Supporting Father Involvement in Santa Cruz

by Susan Richardson

According to Papas, funded by the California Office of Child Abuse Prevention, it is estimated that one in three children in the United States lives without their biological father. Children who live in homes with absent biological fathers are, on average, at least two to three times more likely to be poor, to use drugs, to experience educational, health, emotional and behavioral problems and to be victims of child abuse.

Reclaiming Futures Santa Cruz County is taking preventative action through Hands on Fatherhood, a program designed for fathers and father-figures to encourage each other and increase meaningful father-child relationships. In the video below, Community Fellow, Jaime Molina, describes the wonderful work they are doing to connect fathers and children.  

 

 

Many thanks to Jaime and caring adults everywhere! 

Please call (503) 725-8911 to learn more about bringing Reclaiming Futures to your community.


Susan Richardson is national executive director for Reclaiming Futures. Formerly, she was a senior program officer in the health care division of the Kate B. Reynolds Charitable Trust in North Carolina, where she led a three-year effort involving the state’s juvenile justice and treatment leaders to adopt the Reclaiming Futures model by juvenile courts in six North Carolina counties. She received her B.S. in Public Health, Health Policy and Administration, from the University of North Carolina, Chapel Hill.

 

 

 

 

Ventura Teen Finds Hope Through Juvenile Drug Court

by Susan Richardson

An estimated 130 young people arrested each year in Ventura County, California, are diagnosed with substance abuse or co-occurring mental illness problems. But there is good news for these teens and their families.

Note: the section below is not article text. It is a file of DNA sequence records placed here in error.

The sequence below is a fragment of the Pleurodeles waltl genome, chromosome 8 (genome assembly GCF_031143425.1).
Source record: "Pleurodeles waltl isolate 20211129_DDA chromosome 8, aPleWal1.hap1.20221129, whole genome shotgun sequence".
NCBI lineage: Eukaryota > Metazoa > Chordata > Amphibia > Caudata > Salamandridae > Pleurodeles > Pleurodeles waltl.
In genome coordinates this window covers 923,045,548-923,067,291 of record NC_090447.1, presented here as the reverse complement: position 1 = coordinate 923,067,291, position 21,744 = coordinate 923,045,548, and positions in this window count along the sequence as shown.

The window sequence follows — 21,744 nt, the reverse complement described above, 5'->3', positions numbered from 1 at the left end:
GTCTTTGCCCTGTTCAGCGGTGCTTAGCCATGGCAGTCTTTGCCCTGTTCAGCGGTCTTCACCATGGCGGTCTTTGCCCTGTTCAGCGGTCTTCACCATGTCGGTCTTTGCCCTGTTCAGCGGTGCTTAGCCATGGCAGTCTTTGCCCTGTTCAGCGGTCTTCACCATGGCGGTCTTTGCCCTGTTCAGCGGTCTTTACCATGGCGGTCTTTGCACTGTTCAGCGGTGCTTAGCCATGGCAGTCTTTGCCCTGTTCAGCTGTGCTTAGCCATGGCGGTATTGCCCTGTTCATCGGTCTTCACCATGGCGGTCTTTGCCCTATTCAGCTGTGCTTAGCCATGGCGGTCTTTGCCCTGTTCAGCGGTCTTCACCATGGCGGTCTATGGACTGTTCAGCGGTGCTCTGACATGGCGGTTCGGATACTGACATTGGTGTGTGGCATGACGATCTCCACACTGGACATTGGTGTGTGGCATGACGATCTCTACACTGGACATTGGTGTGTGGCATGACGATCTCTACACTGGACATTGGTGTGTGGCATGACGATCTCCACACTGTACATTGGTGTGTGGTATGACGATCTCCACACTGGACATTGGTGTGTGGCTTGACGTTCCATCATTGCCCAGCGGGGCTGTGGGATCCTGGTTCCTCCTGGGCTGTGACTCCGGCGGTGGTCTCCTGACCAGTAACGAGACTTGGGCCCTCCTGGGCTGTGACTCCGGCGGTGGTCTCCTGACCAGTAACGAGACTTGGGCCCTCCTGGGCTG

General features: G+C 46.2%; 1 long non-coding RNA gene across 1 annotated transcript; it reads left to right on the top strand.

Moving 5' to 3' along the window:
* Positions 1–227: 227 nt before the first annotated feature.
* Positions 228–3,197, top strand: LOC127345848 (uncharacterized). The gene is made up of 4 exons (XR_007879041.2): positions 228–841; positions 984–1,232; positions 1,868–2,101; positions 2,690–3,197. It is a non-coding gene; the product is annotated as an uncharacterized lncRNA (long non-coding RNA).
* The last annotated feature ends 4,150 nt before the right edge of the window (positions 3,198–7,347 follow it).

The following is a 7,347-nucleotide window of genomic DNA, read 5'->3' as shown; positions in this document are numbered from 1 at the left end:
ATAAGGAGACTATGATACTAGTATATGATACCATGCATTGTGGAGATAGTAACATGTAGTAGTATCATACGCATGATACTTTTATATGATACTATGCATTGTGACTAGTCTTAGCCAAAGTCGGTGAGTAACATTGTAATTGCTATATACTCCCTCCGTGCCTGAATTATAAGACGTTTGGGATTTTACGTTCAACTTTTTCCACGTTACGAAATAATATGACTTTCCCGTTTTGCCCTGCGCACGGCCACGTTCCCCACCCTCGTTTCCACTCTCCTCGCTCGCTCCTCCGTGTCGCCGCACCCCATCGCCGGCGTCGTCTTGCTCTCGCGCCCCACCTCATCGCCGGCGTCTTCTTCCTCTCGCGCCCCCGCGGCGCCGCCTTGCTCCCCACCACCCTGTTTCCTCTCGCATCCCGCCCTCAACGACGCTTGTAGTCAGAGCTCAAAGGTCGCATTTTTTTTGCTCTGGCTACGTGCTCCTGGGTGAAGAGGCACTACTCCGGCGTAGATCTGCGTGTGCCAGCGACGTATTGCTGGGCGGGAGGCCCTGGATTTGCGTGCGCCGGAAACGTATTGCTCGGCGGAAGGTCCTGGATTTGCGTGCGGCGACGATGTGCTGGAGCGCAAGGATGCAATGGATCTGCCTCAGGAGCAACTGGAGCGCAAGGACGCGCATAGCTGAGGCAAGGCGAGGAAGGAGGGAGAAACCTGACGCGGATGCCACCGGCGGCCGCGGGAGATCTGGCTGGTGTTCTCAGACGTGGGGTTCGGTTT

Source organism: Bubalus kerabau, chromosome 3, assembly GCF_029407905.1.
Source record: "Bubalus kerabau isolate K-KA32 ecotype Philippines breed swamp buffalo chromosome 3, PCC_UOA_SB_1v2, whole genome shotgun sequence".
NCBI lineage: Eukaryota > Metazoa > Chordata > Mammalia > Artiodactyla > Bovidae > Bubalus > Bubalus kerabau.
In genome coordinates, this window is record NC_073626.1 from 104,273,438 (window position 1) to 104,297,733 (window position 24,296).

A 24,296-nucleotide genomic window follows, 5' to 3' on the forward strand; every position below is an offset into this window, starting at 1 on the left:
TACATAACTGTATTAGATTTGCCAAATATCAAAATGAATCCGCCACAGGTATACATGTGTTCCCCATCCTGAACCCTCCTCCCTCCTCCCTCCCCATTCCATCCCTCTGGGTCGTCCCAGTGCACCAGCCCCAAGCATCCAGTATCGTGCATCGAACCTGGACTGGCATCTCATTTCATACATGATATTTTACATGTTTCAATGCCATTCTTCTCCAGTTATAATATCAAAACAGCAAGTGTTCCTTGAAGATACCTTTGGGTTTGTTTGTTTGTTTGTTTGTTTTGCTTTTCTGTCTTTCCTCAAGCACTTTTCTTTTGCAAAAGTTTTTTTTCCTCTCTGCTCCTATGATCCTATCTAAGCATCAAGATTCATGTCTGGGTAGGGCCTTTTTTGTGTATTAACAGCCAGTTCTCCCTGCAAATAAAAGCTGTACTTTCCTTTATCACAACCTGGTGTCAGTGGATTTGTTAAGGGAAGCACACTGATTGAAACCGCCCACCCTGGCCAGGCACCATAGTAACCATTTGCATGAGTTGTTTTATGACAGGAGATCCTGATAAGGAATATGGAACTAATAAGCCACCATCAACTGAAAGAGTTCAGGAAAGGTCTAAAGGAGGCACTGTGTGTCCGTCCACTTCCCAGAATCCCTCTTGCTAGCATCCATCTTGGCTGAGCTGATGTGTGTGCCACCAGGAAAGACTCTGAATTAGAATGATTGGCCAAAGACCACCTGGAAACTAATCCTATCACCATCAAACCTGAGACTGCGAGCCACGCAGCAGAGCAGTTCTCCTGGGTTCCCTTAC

Ventura County’s juvenile drug court is turning young lives around with the help of Reclaiming Futures.

Our team recently worked with "JM" to access appropriate treatment and connect to a support system beyond treatment.   

Ventura County Reclaiming Futures is working to improve the quality of alcohol and drug treatment services by:

  • Implementing the Reclaiming Futures model in juvenile drug court
  • Increasing treatment services
  • Implementing the Seven Challenges program
  • Increasing gender-specific treatment
  • Increasing pro-social opportunities
  • Improving coordination with school systems 
  • Tailoring treatment to the developmental needs of youth

Learn more about the Reclaiming Futures model at http://www.reclaimingfutures.org/model.


 

Susan Richardson is national executive director for Reclaiming Futures. Formerly, she was a senior program officer in the health care division of the Kate B. Reynolds Charitable Trust in North Carolina, where she led a three-year effort involving the state’s juvenile justice and treatment leaders to adopt the Reclaiming Futures model by juvenile courts in six North Carolina counties. She received her B.S. in Public Health, Health Policy and Administration, from the University of North Carolina, Chapel Hill.